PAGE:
Northwest GA politicians respond to Walker-Warnock run-off

Georgia voters will vote again for their state's Senate seat on December 6

GEORGIA — What was arguably the most-watched race during Tuesday’s midterm elections is now headed to a run-off.

After months of campaigning, neither Sen. Raphael Warnock nor Republican Challenger Hershel Walker were able to reach the 50% threshold of votes needed to win the Senate seat.

Separated by less than 20,000 votes, Warnock and Walker find themselves at a political crossroads.

When evaluating the close count, State Rep. Mike Cameron and State Senator-elect Colton Moore criticized Warnock for seemingly representing the nation’s capitol over the Peach State.

“A lot of Mr. Warnock’s money comes from outside [of] Georgia and it does have national implications in control of the Senate,” Cameron said. “That’s a responsibility for the people of Georgia that we have to bear.”

“I talked to a lot of Democrats who were reluctant to vote for either, obviously,” Moore said. “They said the reason being was when Warnock first started, he was talking about Georgia … now, he’s just become a ‘Biden-ite.'”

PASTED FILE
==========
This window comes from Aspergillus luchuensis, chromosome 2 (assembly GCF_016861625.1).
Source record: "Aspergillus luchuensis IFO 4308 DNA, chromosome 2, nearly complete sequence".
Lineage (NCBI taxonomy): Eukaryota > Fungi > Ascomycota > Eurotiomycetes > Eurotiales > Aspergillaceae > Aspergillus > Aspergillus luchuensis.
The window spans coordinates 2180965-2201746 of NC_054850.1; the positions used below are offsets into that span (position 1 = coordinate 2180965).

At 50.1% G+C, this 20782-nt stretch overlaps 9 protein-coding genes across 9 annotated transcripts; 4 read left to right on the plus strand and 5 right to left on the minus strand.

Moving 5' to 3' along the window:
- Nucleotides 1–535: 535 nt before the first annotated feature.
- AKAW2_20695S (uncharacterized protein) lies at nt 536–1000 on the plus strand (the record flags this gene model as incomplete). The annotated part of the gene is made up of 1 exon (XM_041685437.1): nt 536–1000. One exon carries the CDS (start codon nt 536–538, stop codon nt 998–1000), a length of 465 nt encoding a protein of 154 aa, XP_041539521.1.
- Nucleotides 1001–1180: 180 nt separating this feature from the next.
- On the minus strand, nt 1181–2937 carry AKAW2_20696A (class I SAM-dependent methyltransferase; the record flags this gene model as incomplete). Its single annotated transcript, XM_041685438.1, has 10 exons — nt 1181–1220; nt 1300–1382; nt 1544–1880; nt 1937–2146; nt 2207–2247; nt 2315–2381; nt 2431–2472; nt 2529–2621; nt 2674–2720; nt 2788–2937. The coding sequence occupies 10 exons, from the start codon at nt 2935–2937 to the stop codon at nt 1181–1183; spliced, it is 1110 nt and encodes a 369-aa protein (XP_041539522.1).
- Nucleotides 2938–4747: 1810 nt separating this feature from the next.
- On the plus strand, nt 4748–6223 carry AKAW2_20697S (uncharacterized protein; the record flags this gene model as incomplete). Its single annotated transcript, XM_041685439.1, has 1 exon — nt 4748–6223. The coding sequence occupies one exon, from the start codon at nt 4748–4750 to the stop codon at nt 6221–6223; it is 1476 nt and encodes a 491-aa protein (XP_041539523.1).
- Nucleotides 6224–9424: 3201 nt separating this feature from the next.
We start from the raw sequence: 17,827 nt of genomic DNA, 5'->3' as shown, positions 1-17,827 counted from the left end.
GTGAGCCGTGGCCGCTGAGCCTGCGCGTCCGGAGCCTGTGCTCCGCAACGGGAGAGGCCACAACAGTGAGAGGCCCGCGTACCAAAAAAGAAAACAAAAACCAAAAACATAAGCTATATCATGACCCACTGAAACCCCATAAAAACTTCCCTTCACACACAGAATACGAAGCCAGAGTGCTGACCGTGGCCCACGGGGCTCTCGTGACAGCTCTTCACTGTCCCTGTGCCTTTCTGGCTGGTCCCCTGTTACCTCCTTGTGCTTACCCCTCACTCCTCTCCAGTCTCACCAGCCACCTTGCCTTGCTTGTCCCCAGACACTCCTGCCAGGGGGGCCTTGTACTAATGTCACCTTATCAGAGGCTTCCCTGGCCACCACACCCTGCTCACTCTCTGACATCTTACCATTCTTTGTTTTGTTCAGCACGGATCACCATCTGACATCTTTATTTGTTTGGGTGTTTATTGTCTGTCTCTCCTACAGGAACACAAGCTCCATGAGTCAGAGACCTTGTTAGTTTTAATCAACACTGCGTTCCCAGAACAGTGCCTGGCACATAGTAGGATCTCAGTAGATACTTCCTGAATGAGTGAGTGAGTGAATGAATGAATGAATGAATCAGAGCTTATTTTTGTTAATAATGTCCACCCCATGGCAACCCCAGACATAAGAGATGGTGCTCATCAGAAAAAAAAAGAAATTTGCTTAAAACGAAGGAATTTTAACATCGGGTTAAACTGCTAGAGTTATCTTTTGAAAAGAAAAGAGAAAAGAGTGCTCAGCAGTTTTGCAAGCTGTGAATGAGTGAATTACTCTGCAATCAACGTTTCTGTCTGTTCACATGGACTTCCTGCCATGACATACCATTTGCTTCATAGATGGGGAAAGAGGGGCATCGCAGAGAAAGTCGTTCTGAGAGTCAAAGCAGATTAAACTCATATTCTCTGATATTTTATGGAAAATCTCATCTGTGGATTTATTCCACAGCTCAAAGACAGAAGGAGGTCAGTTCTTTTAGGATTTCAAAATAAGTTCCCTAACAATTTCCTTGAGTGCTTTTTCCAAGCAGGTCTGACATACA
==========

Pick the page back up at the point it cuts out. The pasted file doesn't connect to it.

Moore did not mince his words when discussing Warnock’s role in state politics, calling his policies “the continuing of the status quo.”

“He claims to be a reverend but he will help codify abortion law in America, which would essentially make him the deadliest minister the world has ever seen,” Moore said.

However, Cameron criticized some Republican Georgia voters for their turnout, or lack of, at the polls during midterms.

With Walker receiving just under 49% of total votes, Cameron says the former football star will not win the coveted Senate seat if voters don’t uphold their civic duty.

“This past Monday, I sent a blast text out to 10-thousand people in Walker County, for example, that hadn’t voted yet to emphasize that we need to vote,” Cameron said. “I’ve done ‘get out to vote’ commercials, radio spots, and I’ll continue to do that kind of thing to get folks motivated to go out and vote.”

CBS News reports that according to early exit polls, Georgia voters “were split” over the most important qualities in a candidate.

36% are looking for someone “who shares their values.”

Another 32% “said a candidate’s honesty and integrity are most important to them.”

Despite midterm votes coming to a close, this race is seemingly just beginning.

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